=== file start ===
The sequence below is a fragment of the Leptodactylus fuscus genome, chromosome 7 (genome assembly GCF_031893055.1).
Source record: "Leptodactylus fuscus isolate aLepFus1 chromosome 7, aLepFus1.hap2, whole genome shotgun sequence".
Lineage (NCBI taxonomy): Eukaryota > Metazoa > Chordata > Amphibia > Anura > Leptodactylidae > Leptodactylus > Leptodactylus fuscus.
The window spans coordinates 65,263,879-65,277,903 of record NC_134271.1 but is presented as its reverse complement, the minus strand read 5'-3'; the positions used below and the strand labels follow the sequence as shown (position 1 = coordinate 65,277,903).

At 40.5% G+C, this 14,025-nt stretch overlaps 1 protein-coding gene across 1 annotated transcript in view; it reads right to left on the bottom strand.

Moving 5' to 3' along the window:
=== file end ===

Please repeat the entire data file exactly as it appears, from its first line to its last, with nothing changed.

The sequence below is a fragment of the Leptodactylus fuscus genome, chromosome 7 (genome assembly GCF_031893055.1).
Source record: "Leptodactylus fuscus isolate aLepFus1 chromosome 7, aLepFus1.hap2, whole genome shotgun sequence".
Lineage (NCBI taxonomy): Eukaryota > Metazoa > Chordata > Amphibia > Anura > Leptodactylidae > Leptodactylus > Leptodactylus fuscus.
The window spans coordinates 65,263,879-65,277,903 of record NC_134271.1 but is presented as its reverse complement, the minus strand read 5'-3'; the positions used below and the strand labels follow the sequence as shown (position 1 = coordinate 65,277,903).

At 40.5% G+C, this 14,025-nt stretch overlaps 1 protein-coding gene across 1 annotated transcript in view; it reads right to left on the bottom strand.

Moving 5' to 3' along the window: